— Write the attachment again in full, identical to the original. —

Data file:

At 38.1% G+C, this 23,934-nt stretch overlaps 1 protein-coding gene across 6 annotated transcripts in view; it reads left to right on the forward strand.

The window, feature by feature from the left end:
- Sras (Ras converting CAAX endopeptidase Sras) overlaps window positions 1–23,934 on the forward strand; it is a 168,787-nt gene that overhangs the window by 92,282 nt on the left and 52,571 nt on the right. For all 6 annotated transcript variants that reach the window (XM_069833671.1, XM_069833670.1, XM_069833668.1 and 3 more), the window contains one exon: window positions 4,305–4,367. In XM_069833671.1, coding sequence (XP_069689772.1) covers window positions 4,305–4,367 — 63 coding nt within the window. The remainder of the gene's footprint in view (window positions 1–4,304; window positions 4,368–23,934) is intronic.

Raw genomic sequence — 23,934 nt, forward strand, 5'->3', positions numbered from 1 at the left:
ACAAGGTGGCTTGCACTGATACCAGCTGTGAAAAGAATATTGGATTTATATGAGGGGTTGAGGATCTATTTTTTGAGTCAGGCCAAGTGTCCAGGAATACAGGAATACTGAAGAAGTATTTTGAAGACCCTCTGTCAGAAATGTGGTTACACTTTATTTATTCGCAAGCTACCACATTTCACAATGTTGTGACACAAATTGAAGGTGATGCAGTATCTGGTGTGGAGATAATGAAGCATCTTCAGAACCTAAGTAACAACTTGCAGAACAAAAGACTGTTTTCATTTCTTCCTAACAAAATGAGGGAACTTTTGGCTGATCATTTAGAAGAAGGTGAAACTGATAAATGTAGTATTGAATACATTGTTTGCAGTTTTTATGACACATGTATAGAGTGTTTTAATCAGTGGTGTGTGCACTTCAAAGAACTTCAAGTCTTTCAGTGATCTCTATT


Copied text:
At 38.1% G+C, this 23,934-nt stretch overlaps 1 protein-coding gene across 6 annotated transcripts in view; it reads left to right on the forward strand.

The window, feature by feature from the left end:
- Sras (Ras converting CAAX endopeptidase Sras) overlaps window positions 1–23,934 on the forward strand; it is a 168,787-nt gene that overhangs the window by 92,282 nt on the left and 52,571 nt on the right. For all 6 annotated transcript variants that reach the window (XM_069833671.1, XM_069833670.1, XM_069833668.1 and 3 more), the window contains one exon: window positions 4,305–4,367. In XM_069833671.1, coding sequence (XP_069689772.1) covers window positions 4,305–4,367 — 63 coding nt within the window. The remainder of the gene's footprint in view (window positions 1–4,304; window positions 4,368–23,934) is intronic.

Raw genomic sequence — 23,934 nt, forward strand, 5'->3', positions numbered from 1 at the left:
ACAAGGTGGCTTGCACTGATACCAGCTGTGAAAAGAATATTGGATTTATATGAGGGGTTGAGGATCTATTTTTTGAGTCAGGCCAAGTGTCCAGGAATACAGGAATACTGAAGAAGTATTTTGAAGACCCTCTGTCAGAAATGTGGTTACACTTTATTTATTCGCAAGCTACCACATTTCACAATGTTGTGACACAAATTGAAGGTGATGCAGTATCTGGTGTGGAGATAATGAAGCATCTTCAGAACCTAAGTAACAACTTGCAGAACAAAAGACTGTTTTCATTTCTTCCTAACAAAATGAGGGAACTTTTGGCTGATCATTTAGAAGAAGGTGAAACTGATAAATGTAGTATTGAATACATTGTTTGCAGTTTTTATGACACATGTATAGAGTGTTTTAATCAGTGGTGTGTGCACTTCAAAGAACTTCAAGTCTTTCAGTGATCTCTATT